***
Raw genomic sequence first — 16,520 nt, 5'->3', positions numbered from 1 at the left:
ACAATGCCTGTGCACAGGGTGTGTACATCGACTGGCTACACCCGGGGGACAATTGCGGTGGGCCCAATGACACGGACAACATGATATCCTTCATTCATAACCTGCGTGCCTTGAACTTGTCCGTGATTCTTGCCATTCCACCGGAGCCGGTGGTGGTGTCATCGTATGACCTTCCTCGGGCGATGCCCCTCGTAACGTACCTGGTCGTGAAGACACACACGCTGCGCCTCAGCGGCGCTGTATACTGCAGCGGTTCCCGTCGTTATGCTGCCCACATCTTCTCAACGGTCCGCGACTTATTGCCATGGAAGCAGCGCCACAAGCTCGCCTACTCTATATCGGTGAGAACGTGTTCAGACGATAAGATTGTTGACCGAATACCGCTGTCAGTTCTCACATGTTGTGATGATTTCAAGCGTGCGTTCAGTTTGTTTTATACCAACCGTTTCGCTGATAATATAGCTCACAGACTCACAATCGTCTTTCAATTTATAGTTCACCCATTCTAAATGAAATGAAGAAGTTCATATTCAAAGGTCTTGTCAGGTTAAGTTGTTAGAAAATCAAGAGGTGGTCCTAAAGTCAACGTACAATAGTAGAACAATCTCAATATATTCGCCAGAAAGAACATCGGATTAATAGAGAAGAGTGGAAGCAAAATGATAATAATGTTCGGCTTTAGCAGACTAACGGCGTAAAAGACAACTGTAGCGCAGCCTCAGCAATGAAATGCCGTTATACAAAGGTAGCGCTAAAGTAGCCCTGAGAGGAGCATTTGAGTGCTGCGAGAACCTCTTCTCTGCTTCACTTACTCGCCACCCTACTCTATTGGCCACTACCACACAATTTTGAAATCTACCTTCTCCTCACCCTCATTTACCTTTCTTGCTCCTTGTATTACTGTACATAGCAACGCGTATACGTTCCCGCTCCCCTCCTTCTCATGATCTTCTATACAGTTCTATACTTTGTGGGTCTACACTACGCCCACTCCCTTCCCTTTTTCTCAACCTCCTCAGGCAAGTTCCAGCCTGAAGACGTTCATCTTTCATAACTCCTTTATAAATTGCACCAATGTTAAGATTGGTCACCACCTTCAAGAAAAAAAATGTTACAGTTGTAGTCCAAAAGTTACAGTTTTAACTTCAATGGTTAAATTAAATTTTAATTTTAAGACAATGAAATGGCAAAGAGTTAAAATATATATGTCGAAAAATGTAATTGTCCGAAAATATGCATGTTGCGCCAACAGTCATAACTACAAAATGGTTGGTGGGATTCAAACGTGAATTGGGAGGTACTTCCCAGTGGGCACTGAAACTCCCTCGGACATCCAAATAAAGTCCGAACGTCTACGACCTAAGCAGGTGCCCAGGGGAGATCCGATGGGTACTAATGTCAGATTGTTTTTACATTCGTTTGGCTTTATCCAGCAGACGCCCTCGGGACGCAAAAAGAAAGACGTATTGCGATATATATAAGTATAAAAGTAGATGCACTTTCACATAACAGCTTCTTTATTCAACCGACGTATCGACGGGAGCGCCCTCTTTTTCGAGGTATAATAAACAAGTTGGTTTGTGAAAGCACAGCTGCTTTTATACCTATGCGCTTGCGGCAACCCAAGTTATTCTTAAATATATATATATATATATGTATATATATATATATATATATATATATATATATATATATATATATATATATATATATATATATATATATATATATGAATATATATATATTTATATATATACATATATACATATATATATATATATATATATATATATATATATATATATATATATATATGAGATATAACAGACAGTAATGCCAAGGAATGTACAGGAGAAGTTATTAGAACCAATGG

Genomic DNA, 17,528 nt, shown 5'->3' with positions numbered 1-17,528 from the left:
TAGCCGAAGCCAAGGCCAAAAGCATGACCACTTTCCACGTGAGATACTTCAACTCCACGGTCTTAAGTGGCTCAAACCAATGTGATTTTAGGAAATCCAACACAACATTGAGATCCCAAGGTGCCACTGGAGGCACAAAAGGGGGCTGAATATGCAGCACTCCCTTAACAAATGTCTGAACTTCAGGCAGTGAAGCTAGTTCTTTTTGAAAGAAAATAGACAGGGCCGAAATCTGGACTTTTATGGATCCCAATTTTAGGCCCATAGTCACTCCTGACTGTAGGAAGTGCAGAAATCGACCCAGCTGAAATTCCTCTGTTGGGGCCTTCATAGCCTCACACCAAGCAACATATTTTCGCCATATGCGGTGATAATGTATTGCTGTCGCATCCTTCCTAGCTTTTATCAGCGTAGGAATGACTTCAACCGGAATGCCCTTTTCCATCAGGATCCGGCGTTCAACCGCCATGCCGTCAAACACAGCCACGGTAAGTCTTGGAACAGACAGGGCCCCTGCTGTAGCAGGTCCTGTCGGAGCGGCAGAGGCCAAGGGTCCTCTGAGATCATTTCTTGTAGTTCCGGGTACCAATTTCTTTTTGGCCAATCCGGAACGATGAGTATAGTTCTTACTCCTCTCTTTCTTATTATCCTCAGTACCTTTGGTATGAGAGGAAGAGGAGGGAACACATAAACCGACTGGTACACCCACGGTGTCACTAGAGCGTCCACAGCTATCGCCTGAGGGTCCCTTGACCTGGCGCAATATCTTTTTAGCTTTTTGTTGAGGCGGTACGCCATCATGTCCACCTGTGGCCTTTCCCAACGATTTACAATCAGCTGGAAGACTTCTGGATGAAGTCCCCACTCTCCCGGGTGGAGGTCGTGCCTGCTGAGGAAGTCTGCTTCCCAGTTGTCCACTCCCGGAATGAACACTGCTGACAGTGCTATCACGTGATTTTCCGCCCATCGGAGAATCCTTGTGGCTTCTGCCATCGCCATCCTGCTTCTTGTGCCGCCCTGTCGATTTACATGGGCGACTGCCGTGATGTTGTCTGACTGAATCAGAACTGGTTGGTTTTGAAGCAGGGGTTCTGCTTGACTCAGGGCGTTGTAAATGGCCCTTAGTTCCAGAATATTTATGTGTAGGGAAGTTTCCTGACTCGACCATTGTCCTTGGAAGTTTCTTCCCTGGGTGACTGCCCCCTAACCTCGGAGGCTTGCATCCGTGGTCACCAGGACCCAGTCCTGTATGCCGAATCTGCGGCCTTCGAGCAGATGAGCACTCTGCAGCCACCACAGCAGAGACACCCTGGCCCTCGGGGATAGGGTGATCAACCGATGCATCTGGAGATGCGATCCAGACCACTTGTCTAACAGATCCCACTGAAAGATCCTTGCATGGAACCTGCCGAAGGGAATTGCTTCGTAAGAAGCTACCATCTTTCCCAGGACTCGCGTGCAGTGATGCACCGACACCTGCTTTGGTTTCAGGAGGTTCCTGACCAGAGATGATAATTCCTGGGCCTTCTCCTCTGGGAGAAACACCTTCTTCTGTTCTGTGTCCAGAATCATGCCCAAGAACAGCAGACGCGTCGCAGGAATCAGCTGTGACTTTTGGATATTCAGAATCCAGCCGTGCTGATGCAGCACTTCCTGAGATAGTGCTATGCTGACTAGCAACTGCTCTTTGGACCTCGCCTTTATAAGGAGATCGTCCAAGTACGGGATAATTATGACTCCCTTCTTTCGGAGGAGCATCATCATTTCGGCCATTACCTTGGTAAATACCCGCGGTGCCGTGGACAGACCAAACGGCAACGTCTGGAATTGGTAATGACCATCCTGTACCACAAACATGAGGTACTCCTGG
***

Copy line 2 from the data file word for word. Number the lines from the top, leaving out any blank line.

ACAATGCCTGTGCACAGGGTGTGTACATCGACTGGCTACACCCGGGGGACAATTGCGGTGGGCCCAATGACACGGACAACATGATATCCTTCATTCATAACCTGCGTGCCTTGAACTTGTCCGTGATTCTTGCCATTCCACCGGAGCCGGTGGTGGTGTCATCGTATGACCTTCCTCGGGCGATGCCCCTCGTAACGTACCTGGTCGTGAAGACACACACGCTGCGCCTCAGCGGCGCTGTATACTGCAGCGGTTCCCGTCGTTATGCTGCCCACATCTTCTCAACGGTCCGCGACTTATTGCCATGGAAGCAGCGCCACAAGCTCGCCTACTCTATATCGGTGAGAACGTGTTCAGACGATAAGATTGTTGACCGAATACCGCTGTCAGTTCTCACATGTTGTGATGATTTCAAGCGTGCGTTCAGTTTGTTTTATACCAACCGTTTCGCTGATAATATAGCTCACAGACTCACAATCGTCTTTCAATTTATAGTTCACCCATTCTAAATGAAATGAAGAAGTTCATATTCAAAGGTCTTGTCAGGTTAAGTTGTTAGAAAATCAAGAGGTGGTCCTAAAGTCAACGTACAATAGTAGAACAATCTCAATATATTCGCCAGAAAGAACATCGGATTAATAGAGAAGAGTGGAAGCAAAATGATAATAATGTTCGGCTTTAGCAGACTAACGGCGTAAAAGACAACTGTAGCGCAGCCTCAGCAATGAAATGCCGTTATACAAAGGTAGCGCTAAAGTAGCCCTGAGAGGAGCATTTGAGTGCTGCGAGAACCTCTTCTCTGCTTCACTTACTCGCCACCCTACTCTATTGGCCACTACCACACAATTTTGAAATCTACCTTCTCCTCACCCTCATTTACCTTTCTTGCTCCTTGTATTACTGTACATAGCAACGCGTATACGTTCCCGCTCCCCTCCTTCTCATGATCTTCTATACAGTTCTATACTTTGTGGGTCTACACTACGCCCACTCCCTTCCCTTTTTCTCAACCTCCTCAGGCAAGTTCCAGCCTGAAGACGTTCATCTTTCATAACTCCTTTATAAATTGCACCAATGTTAAGATTGGTCACCACCTTCAAGAAAAAAAATGTTACAGTTGTAGTCCAAAAGTTACAGTTTTAACTTCAATGGTTAAATTAAATTTTAATTTTAAGACAATGAAATGGCAAAGAGTTAAAATATATATGTCGAAAAATGTAATTGTCCGAAAATATGCATGTTGCGCCAACAGTCATAACTACAAAATGGTTGGTGGGATTCAAACGTGAATTGGGAGGTACTTCCCAGTGGGCACTGAAACTCCCTCGGACATCCAAATAAAGTCCGAACGTCTACGACCTAAGCAGGTGCCCAGGGGAGATCCGATGGGTACTAATGTCAGATTGTTTTTACATTCGTTTGGCTTTATCCAGCAGACGCCCTCGGGACGCAAAAAGAAAGACGTATTGCGATATATATAAGTATAAAAGTAGATGCACTTTCACATAACAGCTTCTTTATTCAACCGACGTATCGACGGGAGCGCCCTCTTTTTCGAGGTATAATAAACAAGTTGGTTTGTGAAAGCACAGCTGCTTTTATACCTATGCGCTTGCGGCAACCCAAGTTATTCTTAAATATATATATATATATATGTATATATATATATATATATATATATATATATATATATATATATATATATATATATATATATATATATATATATATGAATATATATATATTTATATATATACATATATACATATATATATATATATATATATATATATATATATATATATATATATATATGAGATATAACAGACAGTAATGCCAAGGAATGTACAGGAGAAGTTATTAGAACCAATGG